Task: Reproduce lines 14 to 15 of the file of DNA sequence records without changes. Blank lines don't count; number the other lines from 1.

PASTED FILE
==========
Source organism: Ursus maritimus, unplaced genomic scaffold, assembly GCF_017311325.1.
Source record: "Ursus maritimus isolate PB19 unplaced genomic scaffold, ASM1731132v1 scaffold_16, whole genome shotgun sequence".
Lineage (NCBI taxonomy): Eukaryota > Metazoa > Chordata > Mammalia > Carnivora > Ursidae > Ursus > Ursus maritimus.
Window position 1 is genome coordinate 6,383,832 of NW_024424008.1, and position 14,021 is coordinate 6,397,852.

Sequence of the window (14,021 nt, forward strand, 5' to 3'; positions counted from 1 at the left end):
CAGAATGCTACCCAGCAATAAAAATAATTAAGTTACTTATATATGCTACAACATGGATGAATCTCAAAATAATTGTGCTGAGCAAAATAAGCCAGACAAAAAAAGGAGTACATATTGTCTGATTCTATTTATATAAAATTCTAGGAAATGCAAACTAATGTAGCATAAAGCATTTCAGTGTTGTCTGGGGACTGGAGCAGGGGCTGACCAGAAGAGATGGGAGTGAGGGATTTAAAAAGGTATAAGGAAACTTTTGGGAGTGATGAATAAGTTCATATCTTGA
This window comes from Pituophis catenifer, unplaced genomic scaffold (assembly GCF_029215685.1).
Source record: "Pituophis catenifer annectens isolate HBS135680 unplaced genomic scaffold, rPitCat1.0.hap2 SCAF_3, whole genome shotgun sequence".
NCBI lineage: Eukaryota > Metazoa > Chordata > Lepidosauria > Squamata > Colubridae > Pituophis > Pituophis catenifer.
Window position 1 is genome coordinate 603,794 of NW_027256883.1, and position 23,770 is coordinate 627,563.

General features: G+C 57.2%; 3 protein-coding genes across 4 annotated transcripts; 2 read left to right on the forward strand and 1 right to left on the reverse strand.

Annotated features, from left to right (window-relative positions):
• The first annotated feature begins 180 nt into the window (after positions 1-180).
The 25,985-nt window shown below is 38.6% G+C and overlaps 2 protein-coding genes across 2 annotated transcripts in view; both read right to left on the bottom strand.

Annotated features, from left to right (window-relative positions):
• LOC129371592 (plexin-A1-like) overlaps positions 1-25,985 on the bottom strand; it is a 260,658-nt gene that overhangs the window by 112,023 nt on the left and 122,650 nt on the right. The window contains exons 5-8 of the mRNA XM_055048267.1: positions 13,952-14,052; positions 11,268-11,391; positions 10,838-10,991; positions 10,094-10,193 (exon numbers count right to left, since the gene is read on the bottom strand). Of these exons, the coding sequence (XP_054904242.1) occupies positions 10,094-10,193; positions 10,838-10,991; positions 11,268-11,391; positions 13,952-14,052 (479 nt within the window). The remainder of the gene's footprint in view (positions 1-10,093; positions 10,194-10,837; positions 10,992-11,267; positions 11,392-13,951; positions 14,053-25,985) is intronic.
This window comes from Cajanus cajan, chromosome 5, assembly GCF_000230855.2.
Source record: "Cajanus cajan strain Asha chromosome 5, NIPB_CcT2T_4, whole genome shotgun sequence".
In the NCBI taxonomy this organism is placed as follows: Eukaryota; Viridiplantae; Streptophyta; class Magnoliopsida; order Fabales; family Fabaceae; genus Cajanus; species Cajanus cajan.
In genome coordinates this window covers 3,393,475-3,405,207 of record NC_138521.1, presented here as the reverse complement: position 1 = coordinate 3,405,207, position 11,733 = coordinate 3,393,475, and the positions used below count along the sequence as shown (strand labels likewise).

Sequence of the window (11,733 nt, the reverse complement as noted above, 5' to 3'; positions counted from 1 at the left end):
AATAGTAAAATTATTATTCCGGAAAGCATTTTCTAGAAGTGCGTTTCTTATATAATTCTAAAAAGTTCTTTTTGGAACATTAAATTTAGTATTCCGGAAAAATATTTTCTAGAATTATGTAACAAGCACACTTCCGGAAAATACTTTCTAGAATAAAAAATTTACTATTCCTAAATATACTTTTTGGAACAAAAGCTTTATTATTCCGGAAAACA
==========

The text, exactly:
The 25,985-nt window shown below is 38.6% G+C and overlaps 2 protein-coding genes across 2 annotated transcripts in view; both read right to left on the bottom strand.

Annotated features, from left to right (window-relative positions):